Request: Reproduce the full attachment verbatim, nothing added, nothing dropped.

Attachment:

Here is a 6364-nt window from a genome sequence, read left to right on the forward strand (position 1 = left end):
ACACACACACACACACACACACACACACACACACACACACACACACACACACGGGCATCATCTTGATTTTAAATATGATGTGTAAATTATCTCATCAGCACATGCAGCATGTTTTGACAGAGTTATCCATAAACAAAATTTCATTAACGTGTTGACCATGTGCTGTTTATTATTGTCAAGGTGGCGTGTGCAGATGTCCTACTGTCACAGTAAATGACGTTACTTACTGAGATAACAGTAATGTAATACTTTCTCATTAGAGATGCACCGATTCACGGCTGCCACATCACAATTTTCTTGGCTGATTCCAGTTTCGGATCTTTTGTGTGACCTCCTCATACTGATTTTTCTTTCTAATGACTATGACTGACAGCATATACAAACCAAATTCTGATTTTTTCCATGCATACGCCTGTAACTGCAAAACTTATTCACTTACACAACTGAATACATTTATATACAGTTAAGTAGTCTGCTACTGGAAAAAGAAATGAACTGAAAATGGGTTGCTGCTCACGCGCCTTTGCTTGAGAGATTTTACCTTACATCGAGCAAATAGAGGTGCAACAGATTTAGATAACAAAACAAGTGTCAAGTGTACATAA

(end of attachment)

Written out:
Here is a 6364-nt window from a genome sequence, read left to right on the forward strand (position 1 = left end):
ACACACACACACACACACACACACACACACACACACACACACACACACACACGGGCATCATCTTGATTTTAAATATGATGTGTAAATTATCTCATCAGCACATGCAGCATGTTTTGACAGAGTTATCCATAAACAAAATTTCATTAACGTGTTGACCATGTGCTGTTTATTATTGTCAAGGTGGCGTGTGCAGATGTCCTACTGTCACAGTAAATGACGTTACTTACTGAGATAACAGTAATGTAATACTTTCTCATTAGAGATGCACCGATTCACGGCTGCCACATCACAATTTTCTTGGCTGATTCCAGTTTCGGATCTTTTGTGTGACCTCCTCATACTGATTTTTCTTTCTAATGACTATGACTGACAGCATATACAAACCAAATTCTGATTTTTTCCATGCATACGCCTGTAACTGCAAAACTTATTCACTTACACAACTGAATACATTTATATACAGTTAAGTAGTCTGCTACTGGAAAAAGAAATGAACTGAAAATGGGTTGCTGCTCACGCGCCTTTGCTTGAGAGATTTTACCTTACATCGAGCAAATAGAGGTGCAACAGATTTAGATAACAAAACAAGTGTCAAGTGTACATAA